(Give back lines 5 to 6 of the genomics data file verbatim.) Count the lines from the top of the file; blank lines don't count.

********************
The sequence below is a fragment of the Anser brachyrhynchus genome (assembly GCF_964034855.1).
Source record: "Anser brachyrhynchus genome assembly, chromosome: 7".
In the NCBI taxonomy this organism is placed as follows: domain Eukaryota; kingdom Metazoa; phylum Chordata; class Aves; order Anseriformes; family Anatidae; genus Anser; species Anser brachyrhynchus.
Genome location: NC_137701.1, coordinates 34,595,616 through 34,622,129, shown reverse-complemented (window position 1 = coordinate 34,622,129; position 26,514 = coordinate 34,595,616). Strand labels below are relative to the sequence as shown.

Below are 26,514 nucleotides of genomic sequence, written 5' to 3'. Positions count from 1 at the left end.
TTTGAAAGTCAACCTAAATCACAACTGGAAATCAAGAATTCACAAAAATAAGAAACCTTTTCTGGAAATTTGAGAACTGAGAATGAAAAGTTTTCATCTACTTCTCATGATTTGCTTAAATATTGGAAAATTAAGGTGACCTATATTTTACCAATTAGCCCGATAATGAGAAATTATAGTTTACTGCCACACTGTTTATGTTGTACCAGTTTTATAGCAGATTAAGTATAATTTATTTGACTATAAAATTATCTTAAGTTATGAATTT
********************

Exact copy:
Below are 26,514 nucleotides of genomic sequence, written 5' to 3'. Positions count from 1 at the left end.
TTTGAAAGTCAACCTAAATCACAACTGGAAATCAAGAATTCACAAAAATAAGAAACCTTTTCTGGAAATTTGAGAACTGAGAATGAAAAGTTTTCATCTACTTCTCATGATTTGCTTAAATATTGGAAAATTAAGGTGACCTATATTTTACCAATTAGCCCGATAATGAGAAATTATAGTTTACTGCCACACTGTTTATGTTGTACCAGTTTTATAGCAGATTAAGTATAATTTATTTGACTATAAAATTATCTTAAGTTATGAATTT